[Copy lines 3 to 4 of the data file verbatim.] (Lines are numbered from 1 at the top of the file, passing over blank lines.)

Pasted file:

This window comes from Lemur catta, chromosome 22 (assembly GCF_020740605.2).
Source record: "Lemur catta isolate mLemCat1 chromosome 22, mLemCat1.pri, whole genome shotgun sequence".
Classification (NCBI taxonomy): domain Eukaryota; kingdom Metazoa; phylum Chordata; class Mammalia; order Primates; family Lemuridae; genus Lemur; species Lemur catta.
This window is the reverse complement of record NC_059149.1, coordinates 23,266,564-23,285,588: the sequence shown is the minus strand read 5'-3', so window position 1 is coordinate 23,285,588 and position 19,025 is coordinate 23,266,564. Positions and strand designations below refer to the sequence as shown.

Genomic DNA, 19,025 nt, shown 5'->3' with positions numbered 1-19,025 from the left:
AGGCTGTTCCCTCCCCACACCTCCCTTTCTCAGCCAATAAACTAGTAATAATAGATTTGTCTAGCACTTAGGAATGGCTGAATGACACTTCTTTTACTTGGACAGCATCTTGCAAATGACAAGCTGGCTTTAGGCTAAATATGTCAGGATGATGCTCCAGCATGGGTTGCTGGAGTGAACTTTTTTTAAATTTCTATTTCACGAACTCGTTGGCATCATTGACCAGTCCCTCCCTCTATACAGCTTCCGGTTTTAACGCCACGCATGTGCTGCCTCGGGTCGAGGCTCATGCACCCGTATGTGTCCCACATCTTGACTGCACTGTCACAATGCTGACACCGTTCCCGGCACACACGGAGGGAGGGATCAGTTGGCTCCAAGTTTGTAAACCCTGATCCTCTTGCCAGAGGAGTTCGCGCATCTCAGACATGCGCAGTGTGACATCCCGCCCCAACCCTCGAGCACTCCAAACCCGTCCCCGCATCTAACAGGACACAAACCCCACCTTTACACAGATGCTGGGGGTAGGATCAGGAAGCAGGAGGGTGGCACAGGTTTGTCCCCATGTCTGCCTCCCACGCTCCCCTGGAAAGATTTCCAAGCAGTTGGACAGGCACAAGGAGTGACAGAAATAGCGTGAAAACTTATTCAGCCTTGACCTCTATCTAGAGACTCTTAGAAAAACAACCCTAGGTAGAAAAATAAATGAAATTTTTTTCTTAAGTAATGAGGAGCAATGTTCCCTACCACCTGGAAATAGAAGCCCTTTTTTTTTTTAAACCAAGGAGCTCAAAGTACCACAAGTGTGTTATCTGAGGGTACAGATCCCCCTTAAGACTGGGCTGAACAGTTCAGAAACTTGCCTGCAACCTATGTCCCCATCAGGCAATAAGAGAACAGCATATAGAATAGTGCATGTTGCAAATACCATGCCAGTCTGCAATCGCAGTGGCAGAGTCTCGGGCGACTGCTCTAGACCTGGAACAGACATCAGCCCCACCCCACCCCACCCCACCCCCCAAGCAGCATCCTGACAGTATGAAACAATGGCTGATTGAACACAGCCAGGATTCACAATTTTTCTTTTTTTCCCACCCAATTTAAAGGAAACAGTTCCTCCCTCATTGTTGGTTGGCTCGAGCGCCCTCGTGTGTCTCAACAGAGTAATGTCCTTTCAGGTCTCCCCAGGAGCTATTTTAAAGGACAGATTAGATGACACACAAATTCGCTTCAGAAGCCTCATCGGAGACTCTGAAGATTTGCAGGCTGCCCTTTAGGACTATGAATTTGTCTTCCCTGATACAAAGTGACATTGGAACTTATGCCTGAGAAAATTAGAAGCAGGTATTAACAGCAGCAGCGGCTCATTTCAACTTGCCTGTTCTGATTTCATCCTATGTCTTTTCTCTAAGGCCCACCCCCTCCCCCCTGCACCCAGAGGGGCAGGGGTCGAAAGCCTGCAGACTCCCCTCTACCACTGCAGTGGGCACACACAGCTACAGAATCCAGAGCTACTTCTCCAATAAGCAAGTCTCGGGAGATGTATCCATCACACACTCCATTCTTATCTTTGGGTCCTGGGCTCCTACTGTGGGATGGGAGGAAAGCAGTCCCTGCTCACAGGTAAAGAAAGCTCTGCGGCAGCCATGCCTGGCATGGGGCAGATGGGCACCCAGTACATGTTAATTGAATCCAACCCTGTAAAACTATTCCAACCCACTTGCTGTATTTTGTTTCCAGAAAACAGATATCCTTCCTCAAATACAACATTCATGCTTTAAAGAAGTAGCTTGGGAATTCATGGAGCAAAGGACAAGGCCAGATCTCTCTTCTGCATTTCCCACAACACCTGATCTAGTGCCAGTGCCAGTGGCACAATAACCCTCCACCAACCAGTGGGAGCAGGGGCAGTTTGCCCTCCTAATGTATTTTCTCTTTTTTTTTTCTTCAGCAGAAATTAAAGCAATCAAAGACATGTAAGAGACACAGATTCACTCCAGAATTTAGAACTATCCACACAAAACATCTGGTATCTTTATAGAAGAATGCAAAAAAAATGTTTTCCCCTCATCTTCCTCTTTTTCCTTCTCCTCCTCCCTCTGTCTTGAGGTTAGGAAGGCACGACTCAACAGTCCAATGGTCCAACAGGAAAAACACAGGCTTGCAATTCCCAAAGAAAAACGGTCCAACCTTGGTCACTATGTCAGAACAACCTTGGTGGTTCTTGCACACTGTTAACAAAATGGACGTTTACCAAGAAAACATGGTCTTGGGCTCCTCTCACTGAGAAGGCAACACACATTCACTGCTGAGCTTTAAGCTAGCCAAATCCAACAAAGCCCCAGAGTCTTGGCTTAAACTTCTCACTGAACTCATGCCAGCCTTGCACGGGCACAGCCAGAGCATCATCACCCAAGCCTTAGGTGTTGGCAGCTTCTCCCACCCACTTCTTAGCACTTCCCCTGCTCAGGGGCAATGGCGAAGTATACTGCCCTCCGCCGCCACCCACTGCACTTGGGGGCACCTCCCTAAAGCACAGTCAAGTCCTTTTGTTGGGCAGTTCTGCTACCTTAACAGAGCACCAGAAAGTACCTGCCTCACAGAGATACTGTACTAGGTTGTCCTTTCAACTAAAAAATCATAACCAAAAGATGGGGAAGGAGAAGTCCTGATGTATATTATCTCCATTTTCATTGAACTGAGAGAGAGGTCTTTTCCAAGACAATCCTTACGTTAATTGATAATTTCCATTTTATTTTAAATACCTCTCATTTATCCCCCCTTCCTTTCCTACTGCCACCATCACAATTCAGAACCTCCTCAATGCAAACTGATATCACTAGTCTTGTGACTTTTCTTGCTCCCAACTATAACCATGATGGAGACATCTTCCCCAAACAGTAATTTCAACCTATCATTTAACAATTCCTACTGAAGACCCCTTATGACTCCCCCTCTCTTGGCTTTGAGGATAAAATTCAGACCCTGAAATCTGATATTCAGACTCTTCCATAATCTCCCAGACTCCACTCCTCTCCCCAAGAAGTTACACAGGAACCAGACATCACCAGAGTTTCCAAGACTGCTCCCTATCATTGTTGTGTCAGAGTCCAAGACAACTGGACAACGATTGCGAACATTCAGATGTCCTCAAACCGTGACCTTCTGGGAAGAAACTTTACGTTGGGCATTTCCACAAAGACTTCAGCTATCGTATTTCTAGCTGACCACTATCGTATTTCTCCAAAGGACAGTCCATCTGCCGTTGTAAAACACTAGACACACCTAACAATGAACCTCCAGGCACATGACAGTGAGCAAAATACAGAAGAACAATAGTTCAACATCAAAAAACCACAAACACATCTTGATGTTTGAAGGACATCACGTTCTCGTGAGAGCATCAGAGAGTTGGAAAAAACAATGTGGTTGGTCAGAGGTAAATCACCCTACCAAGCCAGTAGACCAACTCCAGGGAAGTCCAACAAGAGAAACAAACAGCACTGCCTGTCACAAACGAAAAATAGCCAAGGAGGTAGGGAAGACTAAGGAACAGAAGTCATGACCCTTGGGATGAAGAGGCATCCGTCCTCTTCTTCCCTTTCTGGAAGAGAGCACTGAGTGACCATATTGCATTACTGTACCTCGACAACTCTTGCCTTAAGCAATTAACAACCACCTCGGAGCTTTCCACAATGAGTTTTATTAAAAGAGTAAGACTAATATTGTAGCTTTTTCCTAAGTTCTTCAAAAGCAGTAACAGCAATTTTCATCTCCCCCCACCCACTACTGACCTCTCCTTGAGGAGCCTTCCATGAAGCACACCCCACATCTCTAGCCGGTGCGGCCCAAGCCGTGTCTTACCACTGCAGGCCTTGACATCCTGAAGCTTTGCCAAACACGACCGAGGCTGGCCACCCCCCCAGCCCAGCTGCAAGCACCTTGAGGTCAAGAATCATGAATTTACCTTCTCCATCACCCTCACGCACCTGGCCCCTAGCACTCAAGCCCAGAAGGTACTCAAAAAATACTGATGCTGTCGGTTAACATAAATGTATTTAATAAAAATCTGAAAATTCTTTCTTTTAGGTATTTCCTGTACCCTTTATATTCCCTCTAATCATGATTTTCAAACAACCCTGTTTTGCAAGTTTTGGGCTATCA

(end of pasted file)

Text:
Classification (NCBI taxonomy): domain Eukaryota; kingdom Metazoa; phylum Chordata; class Mammalia; order Primates; family Lemuridae; genus Lemur; species Lemur catta.
This window is the reverse complement of record NC_059149.1, coordinates 23,266,564-23,285,588: the sequence shown is the minus strand read 5'-3', so window position 1 is coordinate 23,285,588 and position 19,025 is coordinate 23,266,564. Positions and strand designations below refer to the sequence as shown.